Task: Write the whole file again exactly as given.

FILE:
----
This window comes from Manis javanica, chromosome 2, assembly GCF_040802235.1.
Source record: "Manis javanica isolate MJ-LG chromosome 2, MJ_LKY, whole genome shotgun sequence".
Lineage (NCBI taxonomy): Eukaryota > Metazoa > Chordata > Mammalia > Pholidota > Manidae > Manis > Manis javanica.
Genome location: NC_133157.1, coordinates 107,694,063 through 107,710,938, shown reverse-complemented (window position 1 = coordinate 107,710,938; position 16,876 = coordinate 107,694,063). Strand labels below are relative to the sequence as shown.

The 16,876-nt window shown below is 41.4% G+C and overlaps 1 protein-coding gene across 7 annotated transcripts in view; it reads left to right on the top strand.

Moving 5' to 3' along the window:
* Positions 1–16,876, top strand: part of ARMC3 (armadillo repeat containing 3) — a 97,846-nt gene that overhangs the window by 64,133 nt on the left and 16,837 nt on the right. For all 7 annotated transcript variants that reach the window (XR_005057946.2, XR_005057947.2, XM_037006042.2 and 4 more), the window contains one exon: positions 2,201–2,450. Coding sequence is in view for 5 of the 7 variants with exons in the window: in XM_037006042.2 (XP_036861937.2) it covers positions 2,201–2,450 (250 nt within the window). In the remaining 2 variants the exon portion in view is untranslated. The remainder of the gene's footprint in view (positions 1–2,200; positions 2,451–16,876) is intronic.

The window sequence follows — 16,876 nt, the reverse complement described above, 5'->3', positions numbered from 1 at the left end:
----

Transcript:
This window comes from Manis javanica, chromosome 2, assembly GCF_040802235.1.
Source record: "Manis javanica isolate MJ-LG chromosome 2, MJ_LKY, whole genome shotgun sequence".
Lineage (NCBI taxonomy): Eukaryota > Metazoa > Chordata > Mammalia > Pholidota > Manidae > Manis > Manis javanica.
Genome location: NC_133157.1, coordinates 107,694,063 through 107,710,938, shown reverse-complemented (window position 1 = coordinate 107,710,938; position 16,876 = coordinate 107,694,063). Strand labels below are relative to the sequence as shown.

The 16,876-nt window shown below is 41.4% G+C and overlaps 1 protein-coding gene across 7 annotated transcripts in view; it reads left to right on the top strand.

Moving 5' to 3' along the window:
* Positions 1–16,876, top strand: part of ARMC3 (armadillo repeat containing 3) — a 97,846-nt gene that overhangs the window by 64,133 nt on the left and 16,837 nt on the right. For all 7 annotated transcript variants that reach the window (XR_005057946.2, XR_005057947.2, XM_037006042.2 and 4 more), the window contains one exon: positions 2,201–2,450. Coding sequence is in view for 5 of the 7 variants with exons in the window: in XM_037006042.2 (XP_036861937.2) it covers positions 2,201–2,450 (250 nt within the window). In the remaining 2 variants the exon portion in view is untranslated. The remainder of the gene's footprint in view (positions 1–2,200; positions 2,451–16,876) is intronic.

The window sequence follows — 16,876 nt, the reverse complement described above, 5'->3', positions numbered from 1 at the left end: